While evaluating the cost of large medical expenses is important, there are also price differences between providers for virtually every medical procedure, including routine expenses such as lab tests and office visits. As patients begin to foot more of the bill for every medical expense, these little differences add up. For instance, a rapid strep test can cost $19 or $47, and a 15 minute office visit can cost $83 or $130, depending on where you get care.

Patients who haven’t met their deductible would likely pay the full cost of that visit or lab test, while others may just pay a percentage based on their health plan benefits. The information can help answer questions for patients seeking an estimate of their out-of-pocket expenses for certain types of care.

Additionally, Minnesota was the first state in the nation to release comparable information on patients’ total cost of care by medical group. Total cost of care takes all the expenses that patients accumulate in a year – clinic, hospital, lab, pharmacy, etc. – and create an average for each medical group. The costs are evened out to account for the fact that sicker patients have more expenses, and some clinics treat a higher percentage of very sick patients. This allows an apples-to-apples comparison across medical groups in our region, which allows consumers to see the average monthly cost for a patient receiving the majority of their care at that medical group.

The variation in cost is eye opening. From the highest to the lowest cost medical group, a difference of more than $550 per month exists. And even between the highest and lowest “average” cost medical group, there is a difference of $1,500 per year for patients.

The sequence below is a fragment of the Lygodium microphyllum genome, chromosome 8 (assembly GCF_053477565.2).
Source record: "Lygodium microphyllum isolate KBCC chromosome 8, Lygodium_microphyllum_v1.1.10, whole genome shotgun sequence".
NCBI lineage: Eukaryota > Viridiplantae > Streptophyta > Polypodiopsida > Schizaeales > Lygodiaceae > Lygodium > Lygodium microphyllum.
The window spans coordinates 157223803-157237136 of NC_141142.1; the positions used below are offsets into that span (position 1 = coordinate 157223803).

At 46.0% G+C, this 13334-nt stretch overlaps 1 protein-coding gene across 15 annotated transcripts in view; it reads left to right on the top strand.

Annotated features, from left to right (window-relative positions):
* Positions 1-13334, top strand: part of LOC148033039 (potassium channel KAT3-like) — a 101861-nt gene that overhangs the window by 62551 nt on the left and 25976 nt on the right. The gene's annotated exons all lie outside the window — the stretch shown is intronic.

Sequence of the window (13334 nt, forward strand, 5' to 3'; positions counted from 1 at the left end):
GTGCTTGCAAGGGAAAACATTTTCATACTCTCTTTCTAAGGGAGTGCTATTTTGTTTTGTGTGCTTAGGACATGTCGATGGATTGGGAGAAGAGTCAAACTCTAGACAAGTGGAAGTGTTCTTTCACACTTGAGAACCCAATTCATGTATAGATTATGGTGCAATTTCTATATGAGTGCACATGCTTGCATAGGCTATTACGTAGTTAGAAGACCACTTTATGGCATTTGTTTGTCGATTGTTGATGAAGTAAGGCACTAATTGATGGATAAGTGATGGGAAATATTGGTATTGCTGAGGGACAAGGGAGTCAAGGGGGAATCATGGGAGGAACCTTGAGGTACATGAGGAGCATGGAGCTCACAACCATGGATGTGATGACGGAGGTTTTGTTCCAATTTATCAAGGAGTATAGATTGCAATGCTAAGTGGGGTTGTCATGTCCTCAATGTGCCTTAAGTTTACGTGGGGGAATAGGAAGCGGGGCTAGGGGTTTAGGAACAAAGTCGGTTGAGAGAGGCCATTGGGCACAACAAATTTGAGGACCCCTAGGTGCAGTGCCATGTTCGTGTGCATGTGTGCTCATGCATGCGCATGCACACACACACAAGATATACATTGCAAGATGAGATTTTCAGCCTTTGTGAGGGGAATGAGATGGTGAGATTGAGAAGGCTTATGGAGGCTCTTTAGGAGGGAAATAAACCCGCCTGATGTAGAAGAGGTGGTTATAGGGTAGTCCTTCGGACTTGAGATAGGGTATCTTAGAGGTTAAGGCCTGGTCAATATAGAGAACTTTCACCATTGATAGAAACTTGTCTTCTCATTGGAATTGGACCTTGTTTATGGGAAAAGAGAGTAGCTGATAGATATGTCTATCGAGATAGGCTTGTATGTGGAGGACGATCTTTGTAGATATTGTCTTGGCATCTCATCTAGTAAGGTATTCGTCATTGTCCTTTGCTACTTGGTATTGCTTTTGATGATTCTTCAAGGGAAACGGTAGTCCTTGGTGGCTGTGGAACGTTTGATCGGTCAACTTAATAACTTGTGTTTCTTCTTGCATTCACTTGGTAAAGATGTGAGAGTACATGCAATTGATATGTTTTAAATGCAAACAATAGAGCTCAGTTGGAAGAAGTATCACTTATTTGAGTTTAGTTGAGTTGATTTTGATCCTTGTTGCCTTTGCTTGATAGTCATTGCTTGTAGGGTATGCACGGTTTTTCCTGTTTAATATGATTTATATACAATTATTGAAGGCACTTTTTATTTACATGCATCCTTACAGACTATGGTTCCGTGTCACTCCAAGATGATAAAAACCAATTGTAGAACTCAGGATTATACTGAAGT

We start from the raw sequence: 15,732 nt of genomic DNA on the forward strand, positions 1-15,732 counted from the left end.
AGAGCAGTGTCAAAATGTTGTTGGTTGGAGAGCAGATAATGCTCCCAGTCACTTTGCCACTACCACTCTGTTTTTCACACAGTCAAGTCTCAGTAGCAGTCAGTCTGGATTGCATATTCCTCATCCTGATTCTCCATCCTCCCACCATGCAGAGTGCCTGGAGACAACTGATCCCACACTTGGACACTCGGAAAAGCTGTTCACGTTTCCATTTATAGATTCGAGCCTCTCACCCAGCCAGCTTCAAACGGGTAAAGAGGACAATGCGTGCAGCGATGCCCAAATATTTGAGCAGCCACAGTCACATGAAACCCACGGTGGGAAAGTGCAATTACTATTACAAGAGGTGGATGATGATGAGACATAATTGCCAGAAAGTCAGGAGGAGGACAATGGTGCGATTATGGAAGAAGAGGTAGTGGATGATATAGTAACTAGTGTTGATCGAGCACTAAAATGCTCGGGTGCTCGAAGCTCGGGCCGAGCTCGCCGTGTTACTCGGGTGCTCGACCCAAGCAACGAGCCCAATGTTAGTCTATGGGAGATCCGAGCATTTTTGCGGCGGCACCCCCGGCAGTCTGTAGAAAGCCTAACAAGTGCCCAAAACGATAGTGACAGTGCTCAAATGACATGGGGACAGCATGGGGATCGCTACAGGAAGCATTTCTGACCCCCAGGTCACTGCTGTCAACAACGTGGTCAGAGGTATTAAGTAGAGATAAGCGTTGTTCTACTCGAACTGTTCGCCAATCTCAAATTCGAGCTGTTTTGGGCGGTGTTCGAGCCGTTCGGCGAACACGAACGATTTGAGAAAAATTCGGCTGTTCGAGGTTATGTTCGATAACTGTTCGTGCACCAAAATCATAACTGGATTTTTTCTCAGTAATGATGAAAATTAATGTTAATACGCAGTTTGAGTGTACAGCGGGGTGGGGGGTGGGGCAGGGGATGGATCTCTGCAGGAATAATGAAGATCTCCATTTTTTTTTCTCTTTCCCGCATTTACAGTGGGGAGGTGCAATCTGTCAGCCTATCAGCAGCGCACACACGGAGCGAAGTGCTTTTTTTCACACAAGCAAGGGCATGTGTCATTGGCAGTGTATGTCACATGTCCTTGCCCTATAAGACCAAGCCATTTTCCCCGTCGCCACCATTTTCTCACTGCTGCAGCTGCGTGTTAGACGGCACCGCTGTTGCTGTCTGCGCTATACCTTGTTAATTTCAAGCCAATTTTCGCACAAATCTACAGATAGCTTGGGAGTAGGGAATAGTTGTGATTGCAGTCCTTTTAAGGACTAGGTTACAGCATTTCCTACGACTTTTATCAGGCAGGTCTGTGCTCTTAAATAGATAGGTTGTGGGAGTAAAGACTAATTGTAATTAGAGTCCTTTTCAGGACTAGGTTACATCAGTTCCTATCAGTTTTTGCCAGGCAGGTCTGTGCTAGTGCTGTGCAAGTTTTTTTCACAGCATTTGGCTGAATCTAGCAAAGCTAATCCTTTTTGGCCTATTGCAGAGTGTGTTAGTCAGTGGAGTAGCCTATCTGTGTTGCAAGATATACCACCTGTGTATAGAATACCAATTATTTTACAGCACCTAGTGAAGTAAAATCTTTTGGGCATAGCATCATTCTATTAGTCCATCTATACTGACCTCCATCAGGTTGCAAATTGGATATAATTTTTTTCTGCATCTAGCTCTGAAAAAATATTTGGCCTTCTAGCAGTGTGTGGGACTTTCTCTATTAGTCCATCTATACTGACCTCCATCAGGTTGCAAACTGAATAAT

These dollar amounts won’t help a patient figure out the exact cost of a certain procedure. But they do allow patients to see which medical groups tend to be more expensive across the board and which tend to be less expensive.

The medical groups’ total cost of care results are also displayed on MNHealthScores side-by-side with their quality rankings. Consumers can also see patient experience rankings by clinic on MNHealthScores to further inform their decision making. Together, these provide consumers with important tools to make care choices.

More work to be done

Cost transparency is gaining momentum, but there is still considerable work to be done in Minnesota and nationally to make it accessible, understandable and meaningful for patients.

Half of Americans who haven’t tried to find price information say it’s because they don’t know where to get it, according to the Public Agenda study. And while Minnesota is leading, we’re not very far ahead. A recent study showed that Minnesotans are more aware of provider performance rankings than other states, but awareness still stands at 22 percent among chronically ill patients – and even less among other patients.

And despite these many cost transparency efforts in our community, the 2015 Report Card on State Price Transparency Laws that was released by Health Care Incentives Improvement Institute and Catalyst for Payment Report last week gives Minnesota, along with 44 other states, a failing grade. The 2014 report praised our non-governmental efforts, but noted that Minnesota still lacked state laws related to price transparency.

As the demand for health care cost information increases, MNCM will continue to partner with our community to make it publicly available; enhance awareness of its presence; and to increase its usability for consumer decision making.